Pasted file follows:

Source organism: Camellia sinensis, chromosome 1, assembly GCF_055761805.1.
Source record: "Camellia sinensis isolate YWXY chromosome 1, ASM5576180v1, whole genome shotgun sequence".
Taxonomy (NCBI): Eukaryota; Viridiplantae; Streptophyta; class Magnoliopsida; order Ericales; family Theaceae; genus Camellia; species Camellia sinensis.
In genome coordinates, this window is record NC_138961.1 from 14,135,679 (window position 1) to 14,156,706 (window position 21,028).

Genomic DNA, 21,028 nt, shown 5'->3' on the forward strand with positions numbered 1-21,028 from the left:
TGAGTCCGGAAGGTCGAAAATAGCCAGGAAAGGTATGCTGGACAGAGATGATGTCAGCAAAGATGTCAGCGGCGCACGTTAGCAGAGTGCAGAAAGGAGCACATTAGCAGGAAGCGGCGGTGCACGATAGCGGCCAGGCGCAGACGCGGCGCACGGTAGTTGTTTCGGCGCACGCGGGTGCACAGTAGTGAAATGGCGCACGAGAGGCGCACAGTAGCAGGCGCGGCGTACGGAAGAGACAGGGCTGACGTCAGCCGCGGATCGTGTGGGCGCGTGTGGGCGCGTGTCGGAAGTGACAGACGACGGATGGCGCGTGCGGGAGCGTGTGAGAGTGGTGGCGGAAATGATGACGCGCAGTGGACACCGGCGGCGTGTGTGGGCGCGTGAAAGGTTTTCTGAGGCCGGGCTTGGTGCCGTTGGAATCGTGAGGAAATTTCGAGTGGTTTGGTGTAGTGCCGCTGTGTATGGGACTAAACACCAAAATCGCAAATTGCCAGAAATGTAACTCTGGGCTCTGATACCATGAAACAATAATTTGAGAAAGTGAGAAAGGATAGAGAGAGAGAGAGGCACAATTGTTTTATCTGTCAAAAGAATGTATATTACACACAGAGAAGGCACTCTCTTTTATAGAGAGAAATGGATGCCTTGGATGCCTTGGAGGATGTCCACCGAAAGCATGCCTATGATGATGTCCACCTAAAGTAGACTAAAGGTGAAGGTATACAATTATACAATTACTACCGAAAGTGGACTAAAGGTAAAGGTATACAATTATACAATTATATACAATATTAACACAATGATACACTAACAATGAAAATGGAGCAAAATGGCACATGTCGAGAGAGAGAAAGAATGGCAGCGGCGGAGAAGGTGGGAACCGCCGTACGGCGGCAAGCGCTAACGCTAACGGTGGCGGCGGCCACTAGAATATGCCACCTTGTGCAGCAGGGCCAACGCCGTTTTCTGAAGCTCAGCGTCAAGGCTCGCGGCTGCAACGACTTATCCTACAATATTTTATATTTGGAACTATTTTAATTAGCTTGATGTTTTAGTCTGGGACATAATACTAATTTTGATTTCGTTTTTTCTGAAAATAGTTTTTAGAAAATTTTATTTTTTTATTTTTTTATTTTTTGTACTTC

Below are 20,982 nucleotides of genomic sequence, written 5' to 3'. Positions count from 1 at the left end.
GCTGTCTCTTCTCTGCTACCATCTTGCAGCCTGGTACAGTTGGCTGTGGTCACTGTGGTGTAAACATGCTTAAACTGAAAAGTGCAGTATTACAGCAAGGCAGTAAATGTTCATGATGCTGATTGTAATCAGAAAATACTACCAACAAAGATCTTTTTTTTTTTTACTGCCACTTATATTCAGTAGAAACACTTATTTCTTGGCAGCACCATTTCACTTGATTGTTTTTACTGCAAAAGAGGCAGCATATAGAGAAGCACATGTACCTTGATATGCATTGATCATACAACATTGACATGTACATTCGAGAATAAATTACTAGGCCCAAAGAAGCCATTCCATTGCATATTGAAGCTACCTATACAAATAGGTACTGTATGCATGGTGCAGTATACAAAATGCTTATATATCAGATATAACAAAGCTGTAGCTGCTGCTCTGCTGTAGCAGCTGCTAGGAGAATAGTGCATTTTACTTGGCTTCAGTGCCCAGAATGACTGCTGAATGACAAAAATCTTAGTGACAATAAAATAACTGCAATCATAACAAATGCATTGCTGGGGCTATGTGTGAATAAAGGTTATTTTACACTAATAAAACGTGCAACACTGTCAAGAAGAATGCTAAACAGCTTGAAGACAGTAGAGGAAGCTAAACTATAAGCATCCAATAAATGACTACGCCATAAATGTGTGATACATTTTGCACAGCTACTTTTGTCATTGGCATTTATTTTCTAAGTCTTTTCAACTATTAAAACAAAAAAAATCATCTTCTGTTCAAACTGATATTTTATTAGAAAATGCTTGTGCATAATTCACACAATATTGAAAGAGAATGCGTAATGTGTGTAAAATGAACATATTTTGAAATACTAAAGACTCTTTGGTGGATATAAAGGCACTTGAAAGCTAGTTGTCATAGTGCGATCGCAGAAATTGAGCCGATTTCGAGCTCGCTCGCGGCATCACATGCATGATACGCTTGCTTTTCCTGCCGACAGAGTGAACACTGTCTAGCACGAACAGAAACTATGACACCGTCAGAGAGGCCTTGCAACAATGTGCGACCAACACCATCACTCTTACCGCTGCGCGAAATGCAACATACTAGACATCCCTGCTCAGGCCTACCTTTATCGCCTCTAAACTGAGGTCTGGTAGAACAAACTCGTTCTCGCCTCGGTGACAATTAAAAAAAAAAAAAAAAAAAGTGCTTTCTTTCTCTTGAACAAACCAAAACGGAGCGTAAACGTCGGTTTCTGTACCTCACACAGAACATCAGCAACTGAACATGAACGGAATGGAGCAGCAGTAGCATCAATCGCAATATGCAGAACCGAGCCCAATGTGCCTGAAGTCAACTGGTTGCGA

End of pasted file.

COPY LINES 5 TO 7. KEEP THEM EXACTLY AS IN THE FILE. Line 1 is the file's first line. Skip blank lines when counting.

Genomic DNA, 21,028 nt, shown 5'->3' on the forward strand with positions numbered 1-21,028 from the left:
TGAGTCCGGAAGGTCGAAAATAGCCAGGAAAGGTATGCTGGACAGAGATGATGTCAGCAAAGATGTCAGCGGCGCACGTTAGCAGAGTGCAGAAAGGAGCACATTAGCAGGAAGCGGCGGTGCACGATAGCGGCCAGGCGCAGACGCGGCGCACGGTAGTTGTTTCGGCGCACGCGGGTGCACAGTAGTGAAATGGCGCACGAGAGGCGCACAGTAGCAGGCGCGGCGTACGGAAGAGACAGGGCTGACGTCAGCCGCGGATCGTGTGGGCGCGTGTGGGCGCGTGTCGGAAGTGACAGACGACGGATGGCGCGTGCGGGAGCGTGTGAGAGTGGTGGCGGAAATGATGACGCGCAGTGGACACCGGCGGCGTGTGTGGGCGCGTGAAAGGTTTTCTGAGGCCGGGCTTGGTGCCGTTGGAATCGTGAGGAAATTTCGAGTGGTTTGGTGTAGTGCCGCTGTGTATGGGACTAAACACCAAAATCGCAAATTGCCAGAAATGTAACTCTGGGCTCTGATACCATGAAACAATAATTTGAGAAAGTGAGAAAGGATAGAGAGAGAGAGAGGCACAATTGTTTTATCTGTCAAAAGAATGTATATTACACACAGAGAAGGCACTCTCTTTTATAGAGAGAAATGGATGCCTTGGATGCCTTGGAGGATGTCCACCGAAAGCATGCCTATGATGATGTCCACCTAAAGTAGACTAAAGGTGAAGGTATACAATTATACAATTACTACCGAAAGTGGACTAAAGGTAAAGGTATACAATTATACAATTATATACAATATTAACACAATGATACACTAACAATGAAAATGGAGCAAAATGGCACATGTCGAGAGAGAGAAAGAATGGCAGCGGCGGAGAAGGTGGGAACCGCCGTACGGCGGCAAGCGCTAACGCTAACGGTGGCGGCGGCCACTAGAATATGCCACCTTGTGCAGCAGGGCCAACGCCGTTTTCTGAAGCTCAGCGTCAAGGCTCGCGGCTGCAACGACTTATCCTACAATATTTTATATTTGGAACTATTTTAATTAGCTTGATGTTTTAGTCTGGGACATAATACTAATTTTGATTTCGTTTTTTCTGAAAATAGTTTTTAGAAAATTTTATTTTTTTATTTTTTTATTTTTTGTACTTC

Below are 20,982 nucleotides of genomic sequence, written 5' to 3'. Positions count from 1 at the left end.